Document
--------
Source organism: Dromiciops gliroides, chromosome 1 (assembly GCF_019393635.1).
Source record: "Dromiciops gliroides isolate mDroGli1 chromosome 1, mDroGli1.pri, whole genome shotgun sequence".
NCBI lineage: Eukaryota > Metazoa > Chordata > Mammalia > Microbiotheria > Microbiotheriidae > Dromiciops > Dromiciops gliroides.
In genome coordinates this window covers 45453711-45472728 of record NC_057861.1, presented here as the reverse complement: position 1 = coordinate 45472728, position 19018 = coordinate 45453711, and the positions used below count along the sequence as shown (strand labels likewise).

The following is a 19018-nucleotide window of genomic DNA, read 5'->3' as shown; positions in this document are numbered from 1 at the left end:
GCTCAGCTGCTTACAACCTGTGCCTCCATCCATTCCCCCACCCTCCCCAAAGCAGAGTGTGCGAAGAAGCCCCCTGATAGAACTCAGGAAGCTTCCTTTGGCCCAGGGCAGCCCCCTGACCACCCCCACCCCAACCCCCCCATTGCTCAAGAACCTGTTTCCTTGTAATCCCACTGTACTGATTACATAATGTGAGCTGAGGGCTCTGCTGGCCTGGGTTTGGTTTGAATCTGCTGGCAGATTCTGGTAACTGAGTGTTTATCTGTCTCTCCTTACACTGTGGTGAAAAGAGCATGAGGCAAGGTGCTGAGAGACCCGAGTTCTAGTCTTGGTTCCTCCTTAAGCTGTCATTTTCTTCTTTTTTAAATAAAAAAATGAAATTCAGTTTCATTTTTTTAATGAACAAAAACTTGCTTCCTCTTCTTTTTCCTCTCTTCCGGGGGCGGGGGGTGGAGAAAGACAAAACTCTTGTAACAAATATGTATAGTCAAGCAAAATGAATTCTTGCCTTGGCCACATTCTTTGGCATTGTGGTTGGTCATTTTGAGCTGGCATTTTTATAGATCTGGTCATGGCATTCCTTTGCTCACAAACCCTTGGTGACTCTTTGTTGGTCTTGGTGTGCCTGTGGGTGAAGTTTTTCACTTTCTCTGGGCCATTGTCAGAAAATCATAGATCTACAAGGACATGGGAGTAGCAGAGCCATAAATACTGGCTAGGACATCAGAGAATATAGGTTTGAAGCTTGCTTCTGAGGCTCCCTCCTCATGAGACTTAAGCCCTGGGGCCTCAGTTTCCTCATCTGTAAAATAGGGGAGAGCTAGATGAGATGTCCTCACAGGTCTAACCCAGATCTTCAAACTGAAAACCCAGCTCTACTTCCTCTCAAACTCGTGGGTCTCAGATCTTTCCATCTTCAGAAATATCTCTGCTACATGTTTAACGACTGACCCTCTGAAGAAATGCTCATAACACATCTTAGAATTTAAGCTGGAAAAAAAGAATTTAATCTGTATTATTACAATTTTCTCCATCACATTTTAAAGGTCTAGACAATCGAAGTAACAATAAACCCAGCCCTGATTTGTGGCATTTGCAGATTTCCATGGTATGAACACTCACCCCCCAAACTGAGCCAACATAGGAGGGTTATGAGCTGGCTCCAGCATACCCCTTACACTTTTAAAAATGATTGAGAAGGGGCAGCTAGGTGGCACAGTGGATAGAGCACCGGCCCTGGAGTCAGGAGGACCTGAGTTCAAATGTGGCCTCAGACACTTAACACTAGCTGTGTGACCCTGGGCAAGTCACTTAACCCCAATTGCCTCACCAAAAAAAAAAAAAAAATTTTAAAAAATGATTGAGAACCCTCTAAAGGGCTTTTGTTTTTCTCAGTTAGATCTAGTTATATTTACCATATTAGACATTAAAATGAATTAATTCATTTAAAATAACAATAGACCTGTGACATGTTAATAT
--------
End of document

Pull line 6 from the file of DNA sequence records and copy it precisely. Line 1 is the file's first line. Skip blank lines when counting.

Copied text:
GCTCAGCTGCTTACAACCTGTGCCTCCATCCATTCCCCCACCCTCCCCAAAGCAGAGTGTGCGAAGAAGCCCCCTGATAGAACTCAGGAAGCTTCCTTTGGCCCAGGGCAGCCCCCTGACCACCCCCACCCCAACCCCCCCATTGCTCAAGAACCTGTTTCCTTGTAATCCCACTGTACTGATTACATAATGTGAGCTGAGGGCTCTGCTGGCCTGGGTTTGGTTTGAATCTGCTGGCAGATTCTGGTAACTGAGTGTTTATCTGTCTCTCCTTACACTGTGGTGAAAAGAGCATGAGGCAAGGTGCTGAGAGACCCGAGTTCTAGTCTTGGTTCCTCCTTAAGCTGTCATTTTCTTCTTTTTTAAATAAAAAAATGAAATTCAGTTTCATTTTTTTAATGAACAAAAACTTGCTTCCTCTTCTTTTTCCTCTCTTCCGGGGGCGGGGGGTGGAGAAAGACAAAACTCTTGTAACAAATATGTATAGTCAAGCAAAATGAATTCTTGCCTTGGCCACATTCTTTGGCATTGTGGTTGGTCATTTTGAGCTGGCATTTTTATAGATCTGGTCATGGCATTCCTTTGCTCACAAACCCTTGGTGACTCTTTGTTGGTCTTGGTGTGCCTGTGGGTGAAGTTTTTCACTTTCTCTGGGCCATTGTCAGAAAATCATAGATCTACAAGGACATGGGAGTAGCAGAGCCATAAATACTGGCTAGGACATCAGAGAATATAGGTTTGAAGCTTGCTTCTGAGGCTCCCTCCTCATGAGACTTAAGCCCTGGGGCCTCAGTTTCCTCATCTGTAAAATAGGGGAGAGCTAGATGAGATGTCCTCACAGGTCTAACCCAGATCTTCAAACTGAAAACCCAGCTCTACTTCCTCTCAAACTCGTGGGTCTCAGATCTTTCCATCTTCAGAAATATCTCTGCTACATGTTTAACGACTGACCCTCTGAAGAAATGCTCATAACACATCTTAGAATTTAAGCTGGAAAAAAAGAATTTAATCTGTATTATTACAATTTTCTCCATCACATTTTAAAGGTCTAGACAATCGAAGTAACAATAAACCCAGCCCTGATTTGTGGCATTTGCAGATTTCCATGGTATGAACACTCACCCCCCAAACTGAGCCAACATAGGAGGGTTATGAGCTGGCTCCAGCATACCCCTTACACTTTTAAAAATGATTGAGAAGGGGCAGCTAGGTGGCACAGTGGATAGAGCACCGGCCCTGGAGTCAGGAGGACCTGAGTTCAAATGTGGCCTCAGACACTTAACACTAGCTGTGTGACCCTGGGCAAGTCACTTAACCCCAATTGCCTCACCAAAAAAAAAAAAAAAATTTTAAAAAATGATTGAGAACCCTCTAAAGGGCTTTTGTTTTTCTCAGTTAGATCTAGTTATATTTACCATATTAGACATTAAAATGAATTAATTCATTTAAAATAACAATAGACCTGTGACATGTTAATAT